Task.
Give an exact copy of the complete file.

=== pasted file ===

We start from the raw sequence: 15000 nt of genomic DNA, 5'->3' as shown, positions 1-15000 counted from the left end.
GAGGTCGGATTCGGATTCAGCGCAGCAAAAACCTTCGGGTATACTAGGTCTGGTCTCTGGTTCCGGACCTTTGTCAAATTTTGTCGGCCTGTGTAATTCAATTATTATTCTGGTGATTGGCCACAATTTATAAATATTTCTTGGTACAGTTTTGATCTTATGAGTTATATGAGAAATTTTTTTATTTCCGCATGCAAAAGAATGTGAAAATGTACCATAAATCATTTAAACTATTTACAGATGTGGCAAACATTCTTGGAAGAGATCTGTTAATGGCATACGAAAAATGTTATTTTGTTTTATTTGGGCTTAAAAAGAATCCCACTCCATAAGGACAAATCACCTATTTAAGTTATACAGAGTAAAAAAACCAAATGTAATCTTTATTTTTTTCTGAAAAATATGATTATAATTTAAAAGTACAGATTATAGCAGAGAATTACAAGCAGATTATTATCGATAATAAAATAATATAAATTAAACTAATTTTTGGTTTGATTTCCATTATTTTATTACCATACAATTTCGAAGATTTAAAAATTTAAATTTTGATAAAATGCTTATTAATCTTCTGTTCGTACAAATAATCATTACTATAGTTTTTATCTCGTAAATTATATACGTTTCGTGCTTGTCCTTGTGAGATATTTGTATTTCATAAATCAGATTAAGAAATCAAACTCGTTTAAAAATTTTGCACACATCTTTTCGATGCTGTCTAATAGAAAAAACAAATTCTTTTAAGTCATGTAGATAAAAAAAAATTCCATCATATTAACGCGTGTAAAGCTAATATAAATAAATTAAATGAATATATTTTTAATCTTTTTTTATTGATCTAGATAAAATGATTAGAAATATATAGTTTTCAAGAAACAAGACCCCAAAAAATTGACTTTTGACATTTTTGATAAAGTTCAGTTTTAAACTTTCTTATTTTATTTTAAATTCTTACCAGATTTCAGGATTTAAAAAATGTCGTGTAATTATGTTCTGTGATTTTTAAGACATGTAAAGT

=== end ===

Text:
We start from the raw sequence: 15000 nt of genomic DNA, 5'->3' as shown, positions 1-15000 counted from the left end.
GAGGTCGGATTCGGATTCAGCGCAGCAAAAACCTTCGGGTATACTAGGTCTGGTCTCTGGTTCCGGACCTTTGTCAAATTTTGTCGGCCTGTGTAATTCAATTATTATTCTGGTGATTGGCCACAATTTATAAATATTTCTTGGTACAGTTTTGATCTTATGAGTTATATGAGAAATTTTTTTATTTCCGCATGCAAAAGAATGTGAAAATGTACCATAAATCATTTAAACTATTTACAGATGTGGCAAACATTCTTGGAAGAGATCTGTTAATGGCATACGAAAAATGTTATTTTGTTTTATTTGGGCTTAAAAAGAATCCCACTCCATAAGGACAAATCACCTATTTAAGTTATACAGAGTAAAAAAACCAAATGTAATCTTTATTTTTTTCTGAAAAATATGATTATAATTTAAAAGTACAGATTATAGCAGAGAATTACAAGCAGATTATTATCGATAATAAAATAATATAAATTAAACTAATTTTTGGTTTGATTTCCATTATTTTATTACCATACAATTTCGAAGATTTAAAAATTTAAATTTTGATAAAATGCTTATTAATCTTCTGTTCGTACAAATAATCATTACTATAGTTTTTATCTCGTAAATTATATACGTTTCGTGCTTGTCCTTGTGAGATATTTGTATTTCATAAATCAGATTAAGAAATCAAACTCGTTTAAAAATTTTGCACACATCTTTTCGATGCTGTCTAATAGAAAAAACAAATTCTTTTAAGTCATGTAGATAAAAAAAAATTCCATCATATTAACGCGTGTAAAGCTAATATAAATAAATTAAATGAATATATTTTTAATCTTTTTTTATTGATCTAGATAAAATGATTAGAAATATATAGTTTTCAAGAAACAAGACCCCAAAAAATTGACTTTTGACATTTTTGATAAAGTTCAGTTTTAAACTTTCTTATTTTATTTTAAATTCTTACCAGATTTCAGGATTTAAAAAATGTCGTGTAATTATGTTCTGTGATTTTTAAGACATGTAAAGT